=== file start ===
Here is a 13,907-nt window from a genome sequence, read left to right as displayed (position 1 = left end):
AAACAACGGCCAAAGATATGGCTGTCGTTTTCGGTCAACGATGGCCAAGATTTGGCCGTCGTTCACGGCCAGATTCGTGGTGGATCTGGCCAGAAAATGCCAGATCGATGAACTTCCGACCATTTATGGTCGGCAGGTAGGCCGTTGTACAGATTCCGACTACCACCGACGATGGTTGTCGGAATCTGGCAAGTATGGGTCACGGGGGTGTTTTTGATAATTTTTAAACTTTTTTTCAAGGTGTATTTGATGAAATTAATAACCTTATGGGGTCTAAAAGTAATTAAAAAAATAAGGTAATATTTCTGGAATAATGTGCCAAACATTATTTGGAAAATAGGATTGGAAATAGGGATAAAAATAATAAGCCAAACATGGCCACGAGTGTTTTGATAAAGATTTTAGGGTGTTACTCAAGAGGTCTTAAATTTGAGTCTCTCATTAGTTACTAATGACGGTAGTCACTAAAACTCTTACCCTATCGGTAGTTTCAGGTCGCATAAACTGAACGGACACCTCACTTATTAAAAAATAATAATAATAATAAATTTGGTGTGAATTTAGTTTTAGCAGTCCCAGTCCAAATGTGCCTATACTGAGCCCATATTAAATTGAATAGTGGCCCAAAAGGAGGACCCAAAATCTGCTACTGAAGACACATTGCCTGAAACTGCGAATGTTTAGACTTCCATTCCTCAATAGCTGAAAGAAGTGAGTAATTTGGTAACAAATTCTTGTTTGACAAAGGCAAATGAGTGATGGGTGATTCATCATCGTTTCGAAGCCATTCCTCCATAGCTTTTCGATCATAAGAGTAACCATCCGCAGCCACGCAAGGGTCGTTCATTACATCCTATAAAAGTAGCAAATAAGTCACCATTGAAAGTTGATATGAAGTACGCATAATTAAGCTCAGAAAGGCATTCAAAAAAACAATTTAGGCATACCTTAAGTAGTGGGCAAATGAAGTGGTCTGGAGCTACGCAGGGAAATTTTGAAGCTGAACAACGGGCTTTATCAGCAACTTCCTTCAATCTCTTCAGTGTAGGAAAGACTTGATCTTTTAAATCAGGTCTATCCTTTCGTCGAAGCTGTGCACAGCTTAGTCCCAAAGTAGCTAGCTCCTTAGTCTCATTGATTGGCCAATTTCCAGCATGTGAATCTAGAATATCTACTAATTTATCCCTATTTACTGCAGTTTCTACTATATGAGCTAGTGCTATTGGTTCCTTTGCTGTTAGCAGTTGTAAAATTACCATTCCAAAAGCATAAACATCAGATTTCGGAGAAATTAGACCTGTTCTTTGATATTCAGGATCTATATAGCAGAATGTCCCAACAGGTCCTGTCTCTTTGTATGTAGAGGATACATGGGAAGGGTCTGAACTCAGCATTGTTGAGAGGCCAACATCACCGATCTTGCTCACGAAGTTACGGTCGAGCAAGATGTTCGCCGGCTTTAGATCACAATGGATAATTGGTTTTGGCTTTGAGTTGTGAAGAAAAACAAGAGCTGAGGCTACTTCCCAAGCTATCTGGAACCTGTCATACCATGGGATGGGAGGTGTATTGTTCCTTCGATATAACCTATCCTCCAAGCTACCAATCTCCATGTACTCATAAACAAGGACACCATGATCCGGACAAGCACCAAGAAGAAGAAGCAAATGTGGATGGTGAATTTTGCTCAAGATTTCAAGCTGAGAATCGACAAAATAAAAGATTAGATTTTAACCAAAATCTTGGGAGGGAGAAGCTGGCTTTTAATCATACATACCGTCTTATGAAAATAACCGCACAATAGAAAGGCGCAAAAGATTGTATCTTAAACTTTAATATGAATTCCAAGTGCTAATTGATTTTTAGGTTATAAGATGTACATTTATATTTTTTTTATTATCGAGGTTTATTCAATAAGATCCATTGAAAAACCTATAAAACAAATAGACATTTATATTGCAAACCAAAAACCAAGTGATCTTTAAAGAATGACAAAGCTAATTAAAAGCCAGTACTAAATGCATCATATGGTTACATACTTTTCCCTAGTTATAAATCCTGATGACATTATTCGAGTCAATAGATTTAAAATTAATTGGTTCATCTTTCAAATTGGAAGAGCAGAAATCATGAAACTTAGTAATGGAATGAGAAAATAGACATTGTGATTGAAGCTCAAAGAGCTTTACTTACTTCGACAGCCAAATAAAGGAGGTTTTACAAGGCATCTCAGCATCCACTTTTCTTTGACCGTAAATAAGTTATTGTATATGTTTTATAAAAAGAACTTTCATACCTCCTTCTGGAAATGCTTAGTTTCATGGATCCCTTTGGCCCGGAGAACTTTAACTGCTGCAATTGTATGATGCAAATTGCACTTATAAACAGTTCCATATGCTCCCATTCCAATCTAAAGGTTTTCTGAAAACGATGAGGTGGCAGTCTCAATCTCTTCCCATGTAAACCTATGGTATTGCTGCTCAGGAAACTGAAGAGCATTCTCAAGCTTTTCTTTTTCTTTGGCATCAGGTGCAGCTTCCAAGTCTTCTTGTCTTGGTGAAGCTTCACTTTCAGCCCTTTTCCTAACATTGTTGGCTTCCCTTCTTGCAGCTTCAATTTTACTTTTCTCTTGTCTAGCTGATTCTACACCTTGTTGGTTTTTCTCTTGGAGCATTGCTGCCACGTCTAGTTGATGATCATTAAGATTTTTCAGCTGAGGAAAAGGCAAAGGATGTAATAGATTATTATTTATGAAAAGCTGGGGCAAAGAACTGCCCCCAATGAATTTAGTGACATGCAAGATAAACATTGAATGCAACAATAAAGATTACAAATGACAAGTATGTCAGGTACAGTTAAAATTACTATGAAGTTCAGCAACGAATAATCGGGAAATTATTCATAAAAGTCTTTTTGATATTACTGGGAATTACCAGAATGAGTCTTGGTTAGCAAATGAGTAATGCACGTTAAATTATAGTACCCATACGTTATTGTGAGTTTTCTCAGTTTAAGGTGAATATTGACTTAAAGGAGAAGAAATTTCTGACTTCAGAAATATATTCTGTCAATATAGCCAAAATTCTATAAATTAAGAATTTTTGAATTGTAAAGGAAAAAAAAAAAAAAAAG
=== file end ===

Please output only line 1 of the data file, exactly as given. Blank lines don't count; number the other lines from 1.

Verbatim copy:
Here is a 13,907-nt window from a genome sequence, read left to right as displayed (position 1 = left end):